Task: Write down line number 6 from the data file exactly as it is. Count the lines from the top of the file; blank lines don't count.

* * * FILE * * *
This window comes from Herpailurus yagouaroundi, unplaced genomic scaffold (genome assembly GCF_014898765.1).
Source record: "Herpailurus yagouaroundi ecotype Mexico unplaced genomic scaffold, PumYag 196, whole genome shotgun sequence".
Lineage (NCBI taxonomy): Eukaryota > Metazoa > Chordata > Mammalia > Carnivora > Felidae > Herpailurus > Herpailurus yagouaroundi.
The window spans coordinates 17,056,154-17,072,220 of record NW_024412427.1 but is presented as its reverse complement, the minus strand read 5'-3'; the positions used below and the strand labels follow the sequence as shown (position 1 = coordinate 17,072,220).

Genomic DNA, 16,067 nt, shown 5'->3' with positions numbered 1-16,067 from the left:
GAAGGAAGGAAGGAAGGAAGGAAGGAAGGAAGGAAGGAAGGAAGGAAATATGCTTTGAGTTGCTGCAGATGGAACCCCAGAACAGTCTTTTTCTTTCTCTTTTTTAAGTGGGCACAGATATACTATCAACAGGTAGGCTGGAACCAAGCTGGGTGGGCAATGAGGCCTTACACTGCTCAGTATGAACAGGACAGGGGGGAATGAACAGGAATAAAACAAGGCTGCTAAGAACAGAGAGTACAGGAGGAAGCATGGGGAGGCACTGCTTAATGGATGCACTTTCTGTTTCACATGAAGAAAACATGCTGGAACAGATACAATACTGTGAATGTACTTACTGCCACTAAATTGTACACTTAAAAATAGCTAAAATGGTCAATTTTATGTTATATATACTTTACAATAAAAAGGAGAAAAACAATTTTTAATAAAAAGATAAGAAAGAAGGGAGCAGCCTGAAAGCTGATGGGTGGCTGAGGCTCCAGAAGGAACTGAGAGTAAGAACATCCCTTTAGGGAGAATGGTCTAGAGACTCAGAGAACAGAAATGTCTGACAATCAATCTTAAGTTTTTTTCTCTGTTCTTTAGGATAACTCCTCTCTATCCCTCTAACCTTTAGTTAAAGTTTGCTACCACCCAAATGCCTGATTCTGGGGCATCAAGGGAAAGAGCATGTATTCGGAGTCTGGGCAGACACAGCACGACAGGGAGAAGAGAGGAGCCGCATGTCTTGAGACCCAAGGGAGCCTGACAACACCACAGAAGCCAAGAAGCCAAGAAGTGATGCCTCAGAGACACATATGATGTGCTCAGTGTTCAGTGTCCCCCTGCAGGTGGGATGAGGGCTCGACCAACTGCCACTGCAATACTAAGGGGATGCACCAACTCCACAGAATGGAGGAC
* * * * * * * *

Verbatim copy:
GAAGGAAGGAAGGAAGGAAGGAAGGAAGGAAGGAAGGAAGGAAGGAAATATGCTTTGAGTTGCTGCAGATGGAACCCCAGAACAGTCTTTTTCTTTCTCTTTTTTAAGTGGGCACAGATATACTATCAACAGGTAGGCTGGAACCAAGCTGGGTGGGCAATGAGGCCTTACACTGCTCAGTATGAACAGGACAGGGGGGAATGAACAGGAATAAAACAAGGCTGCTAAGAACAGAGAGTACAGGAGGAAGCATGGGGAGGCACTGCTTAATGGATGCACTTTCTGTTTCACATGAAGAAAACATGCTGGAACAGATACAATACTGTGAATGTACTTACTGCCACTAAATTGTACACTTAAAAATAGCTAAAATGGTCAATTTTATGTTATATATACTTTACAATAAAAAGGAGAAAAACAATTTTTAATAAAAAGATAAGAAAGAAGGGAGCAGCCTGAAAGCTGATGGGTGGCTGAGGCTCCAGAAGGAACTGAGAGTAAGAACATCCCTTTAGGGAGAATGGTCTAGAGACTCAGAGAACAGAAATGTCTGACAATCAATCTTAAGTTTTTTTCTCTGTTCTTTAGGATAACTCCTCTCTATCCCTCTAACCTTTAGTTAAAGTTTGCTACCACCCAAATGCCTGATTCTGGGGCATCAAGGGAAAGAGCATGTATTCGGAGTCTGGGCAGACACAGCACGACAGGGAGAAGAGAGGAGCCGCATGTCTTGAGACCCAAGGGAGCCTGACAACACCACAGAAGCCAAGAAGCCAAGAAGTGATGCCTCAGAGACACATATGATGTGCTCAGTGTTCAGTGTCCCCCTGCAGGTGGGATGAGGGCTCGACCAACTGCCACTGCAATACTAAGGGGATGCACCAACTCCACAGAATGGAGGAC